"Be careful what you wish for ladies", he says through the wisdom of experience, "You just might get it."

He lays the newspaper down, gets up with a grunt as his knees crack and he turns on the lone television in the house. He sits back on the couch and watches Archie Bunker. He drifts asleep. Exhaustion has taken him as Gloria is yelling at Archie (employed Archie) telling her father how good he has it and how oppressed she is while Meathead (unemployed Meathead) nods and agrees.

In summary, feminism has been a net detriment to women because it has unfairly branded non-feminist females as God, family and man haters just because they strove to succeed in areas outside the home. Feminism has diminished an honorable, although under-appreciated, role in our society by degrading housewives and pushing them with lies into a lifestyle that does not consist of freedom and self-fulfillment, as it promises, but of hard work, stress and a lack of self-fulfillment greater than that produced by the job of housewife. These detriments outweigh the good of feminism which is the sparking of the idea in women that they could be whatever they wanted to be. This essay would not have been written if only feminism had refrained from telling women what to be.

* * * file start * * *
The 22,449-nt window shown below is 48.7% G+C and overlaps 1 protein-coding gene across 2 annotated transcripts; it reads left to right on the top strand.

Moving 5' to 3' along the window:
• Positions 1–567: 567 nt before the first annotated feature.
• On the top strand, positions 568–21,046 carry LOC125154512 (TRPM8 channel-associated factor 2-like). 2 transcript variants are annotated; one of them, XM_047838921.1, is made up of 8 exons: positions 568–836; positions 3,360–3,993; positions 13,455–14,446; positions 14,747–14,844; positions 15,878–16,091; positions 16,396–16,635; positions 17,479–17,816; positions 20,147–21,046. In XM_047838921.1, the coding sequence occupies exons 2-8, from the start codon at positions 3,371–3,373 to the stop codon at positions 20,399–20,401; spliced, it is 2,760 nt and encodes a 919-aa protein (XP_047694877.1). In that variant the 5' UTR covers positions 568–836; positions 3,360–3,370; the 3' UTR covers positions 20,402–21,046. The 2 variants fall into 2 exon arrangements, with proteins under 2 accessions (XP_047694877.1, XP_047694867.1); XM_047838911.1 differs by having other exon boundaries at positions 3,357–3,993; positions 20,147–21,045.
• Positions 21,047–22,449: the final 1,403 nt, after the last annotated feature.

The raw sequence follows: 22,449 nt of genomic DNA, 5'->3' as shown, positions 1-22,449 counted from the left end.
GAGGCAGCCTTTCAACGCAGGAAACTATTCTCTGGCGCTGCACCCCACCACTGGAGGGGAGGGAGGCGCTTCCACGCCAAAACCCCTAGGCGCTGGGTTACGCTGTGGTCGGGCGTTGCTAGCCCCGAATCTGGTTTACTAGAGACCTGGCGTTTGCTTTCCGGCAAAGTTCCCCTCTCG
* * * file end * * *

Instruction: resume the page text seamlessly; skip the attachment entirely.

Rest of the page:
I found Fathers For Equal Rights through my church. Fathers For Equal Rights empowered me to do the right thing for my son through critical knowledge, and strategic access to affordable legal assistance.
  -- David A. - Dallas, TX